Putting a price tag on bad habits

WASHINGTON – How much do your bad habits cost you?

Bankrate crunched the numbers and found they could cost thousands of dollars every year.

Cigarettes run $5 to $12 a pack, for example. If a smoker spends $7 a day to light up, it adds up to $2,555 a year.

The cost of smoking also drives insurance rates up, spiking yearly costs even higher.

Also, alcohol costs big bucks. Going out five nights a week and paying $6 a drink — if you’re lucky — comes in at $1,560 a year.

Harrine Freeman, a personal finance expert in Bethesda, Md., has a few tricks for saving cash at the bar.

“If you go out to drink, go to happy hour,” Freeman says.

Additionally, she says sitting next to the bar is a bad idea, because it’s too easy to keep the drinks coming.

Also, don’t be too generous

“Don’t buy shots, don’t buy rounds,” says Freeman.

Enjoying happy hour from home can save money, she says.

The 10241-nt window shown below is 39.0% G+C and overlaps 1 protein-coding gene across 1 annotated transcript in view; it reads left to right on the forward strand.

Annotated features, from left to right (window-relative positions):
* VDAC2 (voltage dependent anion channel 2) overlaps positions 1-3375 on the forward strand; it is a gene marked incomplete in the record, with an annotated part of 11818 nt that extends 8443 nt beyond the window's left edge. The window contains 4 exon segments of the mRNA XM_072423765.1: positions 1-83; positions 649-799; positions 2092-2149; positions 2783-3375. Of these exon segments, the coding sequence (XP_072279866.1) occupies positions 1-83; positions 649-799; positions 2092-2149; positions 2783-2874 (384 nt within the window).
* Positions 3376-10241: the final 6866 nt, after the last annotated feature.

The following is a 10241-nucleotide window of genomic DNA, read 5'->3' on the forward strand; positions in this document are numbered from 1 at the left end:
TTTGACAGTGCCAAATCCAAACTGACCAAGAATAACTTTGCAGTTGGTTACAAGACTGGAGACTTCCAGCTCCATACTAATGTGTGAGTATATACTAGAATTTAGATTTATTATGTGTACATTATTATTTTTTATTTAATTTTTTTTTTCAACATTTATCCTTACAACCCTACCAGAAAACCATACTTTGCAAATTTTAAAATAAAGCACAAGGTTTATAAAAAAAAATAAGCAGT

Poor eating and being overweight can cost a lot. According to researchers at George Washington University, the more a person weighs, the more they pay in medical bills and health insurance. Throughout a year, the university says the cost of being obese is $2,646 for a man and $4,879 for women.

Freeman says paying with plastic is a big part of the over-spending problem.

“Because everyone accepts credit cards and debit cards nowadays, it’s so much easier to get into debt,” she says.

Freeman tells her clients to put away the credit cards and only take cash to the store.

“Once you run out of cash, you can’t spend any more money unless you go get some more cash,” she says.

Finally, procrastination is costing cash too. Gym membership going unused? Didn’t cash in those coupons or rebates? All in all it could run about $600 a year.

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